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Amjad Sabri’s death: Yearning for God till his Last Breath

The world is mourning the passing of one of Pakistan’s most beloved devotional (qawwali) singers. Amjad Sabri was gunned down in Karachi, allegedly by extremists who accused him of blasphemy. Shortly after his death, the video of his last televised performance went viral (watch above).

Dr Bano Murtaja has kindly translated the lyrics:

O one of the green dome, accept my request
When my time is upon me, grant me (your) vision
O Noor e Khuda, embed yourself in my eyes
Or call me to your doorstep, or come into my dreams
O veiled one, remain in the veil of my heart
When my time is upon me, grant me (your) vision
O one of the green dome, accept my request
When my time is upon me, grant me (your) vision
When in the darkness of my grave, I fear
Come to my aid, my master
illuminate my grave O Noor e Khuda
When my time is upon me, grant me (your) vision
O one of the green dome, accept my request

When my time is upon me, grant me (your) vision
I’m a criminal of every kind, on the day, keep my honour
Disillusioned with the world, envelope me in your succour
accept my words my Lord
When my time is upon me, grant me (your) vision
O one of the green dome, accept my request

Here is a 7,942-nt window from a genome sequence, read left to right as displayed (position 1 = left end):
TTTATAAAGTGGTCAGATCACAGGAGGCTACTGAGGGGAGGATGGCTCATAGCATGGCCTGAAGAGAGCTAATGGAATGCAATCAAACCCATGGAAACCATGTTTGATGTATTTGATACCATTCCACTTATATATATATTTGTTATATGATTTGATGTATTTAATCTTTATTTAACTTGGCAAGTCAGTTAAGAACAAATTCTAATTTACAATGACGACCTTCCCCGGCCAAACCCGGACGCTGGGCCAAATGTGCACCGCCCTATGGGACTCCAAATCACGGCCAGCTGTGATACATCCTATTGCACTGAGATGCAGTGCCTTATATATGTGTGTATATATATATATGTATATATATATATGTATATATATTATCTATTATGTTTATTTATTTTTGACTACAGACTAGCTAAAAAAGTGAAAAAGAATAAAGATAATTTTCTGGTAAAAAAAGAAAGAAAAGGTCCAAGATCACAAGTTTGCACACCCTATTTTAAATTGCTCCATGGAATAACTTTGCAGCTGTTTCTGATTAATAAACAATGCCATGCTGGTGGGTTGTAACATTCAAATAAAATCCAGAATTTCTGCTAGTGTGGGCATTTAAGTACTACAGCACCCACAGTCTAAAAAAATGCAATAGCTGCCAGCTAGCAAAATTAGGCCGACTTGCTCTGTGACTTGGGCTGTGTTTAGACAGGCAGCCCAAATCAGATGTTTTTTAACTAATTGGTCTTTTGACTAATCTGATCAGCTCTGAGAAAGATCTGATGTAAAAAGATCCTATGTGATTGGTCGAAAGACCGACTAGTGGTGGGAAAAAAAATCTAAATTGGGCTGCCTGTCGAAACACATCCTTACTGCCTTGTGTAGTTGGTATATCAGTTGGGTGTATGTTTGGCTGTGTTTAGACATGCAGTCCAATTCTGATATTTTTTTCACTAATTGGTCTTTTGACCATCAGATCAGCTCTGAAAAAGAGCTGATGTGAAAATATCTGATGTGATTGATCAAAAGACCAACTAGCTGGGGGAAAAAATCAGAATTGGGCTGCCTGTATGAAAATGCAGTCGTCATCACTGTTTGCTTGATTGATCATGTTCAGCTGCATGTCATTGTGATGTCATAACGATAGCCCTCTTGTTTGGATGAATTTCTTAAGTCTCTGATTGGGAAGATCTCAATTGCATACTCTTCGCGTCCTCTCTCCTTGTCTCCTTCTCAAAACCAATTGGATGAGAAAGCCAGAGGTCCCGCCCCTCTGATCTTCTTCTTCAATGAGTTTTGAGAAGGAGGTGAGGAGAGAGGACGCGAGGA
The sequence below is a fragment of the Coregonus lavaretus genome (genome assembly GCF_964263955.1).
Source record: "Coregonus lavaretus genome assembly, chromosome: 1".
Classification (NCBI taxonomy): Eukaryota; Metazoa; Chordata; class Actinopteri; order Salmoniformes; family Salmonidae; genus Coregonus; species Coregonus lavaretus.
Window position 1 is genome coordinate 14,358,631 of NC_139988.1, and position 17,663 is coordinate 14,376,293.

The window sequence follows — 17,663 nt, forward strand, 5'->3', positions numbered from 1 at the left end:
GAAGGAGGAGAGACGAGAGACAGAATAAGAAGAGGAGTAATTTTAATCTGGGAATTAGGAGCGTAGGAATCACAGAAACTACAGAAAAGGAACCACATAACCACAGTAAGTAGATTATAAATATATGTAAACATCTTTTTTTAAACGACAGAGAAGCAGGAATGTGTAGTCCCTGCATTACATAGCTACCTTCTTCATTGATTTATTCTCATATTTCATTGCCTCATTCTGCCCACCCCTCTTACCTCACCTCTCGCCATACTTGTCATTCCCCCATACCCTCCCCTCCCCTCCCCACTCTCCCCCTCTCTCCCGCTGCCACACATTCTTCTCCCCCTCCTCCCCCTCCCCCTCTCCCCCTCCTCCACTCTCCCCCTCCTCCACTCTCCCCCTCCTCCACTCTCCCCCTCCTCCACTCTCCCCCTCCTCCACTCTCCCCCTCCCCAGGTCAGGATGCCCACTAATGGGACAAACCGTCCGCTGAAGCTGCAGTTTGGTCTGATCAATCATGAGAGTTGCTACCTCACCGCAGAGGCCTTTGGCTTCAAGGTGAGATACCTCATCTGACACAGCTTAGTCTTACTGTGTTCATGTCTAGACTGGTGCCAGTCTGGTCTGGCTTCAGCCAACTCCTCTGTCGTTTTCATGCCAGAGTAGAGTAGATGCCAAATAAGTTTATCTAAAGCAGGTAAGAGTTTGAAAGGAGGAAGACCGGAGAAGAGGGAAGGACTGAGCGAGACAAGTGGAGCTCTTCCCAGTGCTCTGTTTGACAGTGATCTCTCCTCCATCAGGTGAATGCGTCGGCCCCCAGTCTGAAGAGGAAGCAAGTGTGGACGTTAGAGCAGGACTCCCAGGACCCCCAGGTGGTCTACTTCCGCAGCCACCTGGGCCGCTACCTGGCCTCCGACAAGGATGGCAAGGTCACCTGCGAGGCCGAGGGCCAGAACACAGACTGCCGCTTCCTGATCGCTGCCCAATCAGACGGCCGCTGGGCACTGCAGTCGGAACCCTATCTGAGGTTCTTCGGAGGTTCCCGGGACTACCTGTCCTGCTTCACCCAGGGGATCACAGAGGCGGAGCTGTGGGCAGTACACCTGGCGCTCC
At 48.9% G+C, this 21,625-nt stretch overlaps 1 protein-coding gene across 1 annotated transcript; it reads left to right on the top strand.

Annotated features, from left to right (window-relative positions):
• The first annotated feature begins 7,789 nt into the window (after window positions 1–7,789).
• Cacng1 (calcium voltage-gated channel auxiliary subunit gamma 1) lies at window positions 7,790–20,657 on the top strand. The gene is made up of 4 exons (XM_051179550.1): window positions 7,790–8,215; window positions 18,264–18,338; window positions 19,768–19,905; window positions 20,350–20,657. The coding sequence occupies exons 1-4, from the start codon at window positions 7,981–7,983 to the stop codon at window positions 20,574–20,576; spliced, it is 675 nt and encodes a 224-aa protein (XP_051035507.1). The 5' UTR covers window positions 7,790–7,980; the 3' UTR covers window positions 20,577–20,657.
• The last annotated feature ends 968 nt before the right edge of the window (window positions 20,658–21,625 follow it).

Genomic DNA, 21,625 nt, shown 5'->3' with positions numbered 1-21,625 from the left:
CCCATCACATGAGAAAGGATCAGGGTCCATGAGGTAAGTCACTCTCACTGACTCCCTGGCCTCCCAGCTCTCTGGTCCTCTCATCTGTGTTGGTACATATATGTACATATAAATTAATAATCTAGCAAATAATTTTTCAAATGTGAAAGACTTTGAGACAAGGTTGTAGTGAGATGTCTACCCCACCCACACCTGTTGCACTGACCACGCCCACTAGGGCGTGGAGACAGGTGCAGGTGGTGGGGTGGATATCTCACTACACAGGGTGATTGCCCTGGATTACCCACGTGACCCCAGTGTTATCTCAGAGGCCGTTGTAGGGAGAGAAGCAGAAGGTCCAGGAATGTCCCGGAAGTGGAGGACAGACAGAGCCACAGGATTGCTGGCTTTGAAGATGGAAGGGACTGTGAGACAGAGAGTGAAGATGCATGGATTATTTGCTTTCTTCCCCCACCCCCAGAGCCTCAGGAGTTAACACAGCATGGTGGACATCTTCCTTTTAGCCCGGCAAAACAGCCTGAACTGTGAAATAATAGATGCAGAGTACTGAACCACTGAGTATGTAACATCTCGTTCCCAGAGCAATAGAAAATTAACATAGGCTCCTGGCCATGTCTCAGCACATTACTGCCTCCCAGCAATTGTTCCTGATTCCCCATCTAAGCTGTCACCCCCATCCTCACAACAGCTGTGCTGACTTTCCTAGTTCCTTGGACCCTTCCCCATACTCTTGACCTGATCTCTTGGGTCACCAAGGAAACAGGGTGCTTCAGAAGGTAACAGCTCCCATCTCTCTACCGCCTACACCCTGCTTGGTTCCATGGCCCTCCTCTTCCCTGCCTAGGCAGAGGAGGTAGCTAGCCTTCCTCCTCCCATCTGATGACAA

When my time is upon me, grant me (your) vision
From his face the moon and stars took their splendour
From his doorstep, the afflicted and sad took healing
Only he knows how to heal every affliction every sadness
When my time is upon me, grant me (your) vision
O one of the green dome, accept my request
When my time is upon me, grant me (your) vision
I have not seen more beautiful than the beloved of God
It is his station that even his shadow its not seen
God chose not to detach even his shadow
When my time is upon me, grant me (your) vision.
Amjad Sabri
Bestow your favor upon me, O Beloved of God, for God’s sake
O Prophet, let the bud of my hopes blossom now
I am a pauper at your door, here to seek alms
Fill my bag, O Muhammad
I will not go back empty-handed
“Bhar Do Jholi”

Resources on who Amjad Sabri was and what he represented

Shaykh Hamza Yusuf on Gay Muslims; Scholars Issue Statement

“We, as American Muslims, follow the openhearted and inclusive Islam of Muhammad Ali and completely reject the hatred, provincialism, and intolerance of those who trample upon the rights of others, besmirching and defiling the name of Islam.”

On June 13, 2016, Muslim leaders across North America signed the Orlando Statement. Signatories include, Shaykh Hamza Yusuf, Shaykh Abdullah Bin Bayyah, and Shaykh Faraz Rabbani.
You can read the statement, in full, at the Orlando Statement website.

Shaykh Hamza Yusuf gave a brief interview addressing several difficult issues. We reproduce it below with thanks to CNN.

Q: There have been many statements from Muslims condemning terrorism. Why issue another one?
A: Muslims are constantly being accused of not condemning these types of attacks, even though I don’t have any control over what other people do, and they don’t represent me or my faith. Nobody associates all Seventh-day Adventists with David Koresh, who belonged to a splinter sect, or all of Judaism with Meir Kahane. But when these things happen, the whole religion of Islam is besmirched. We’re trapped in this constant cycle of: events, condemnation; events, condemnation. And then people still say, “Why don’t Muslims condemn these things?”
Q: What do you make of Donald Trump’s speech about Islam and terrorism on Monday?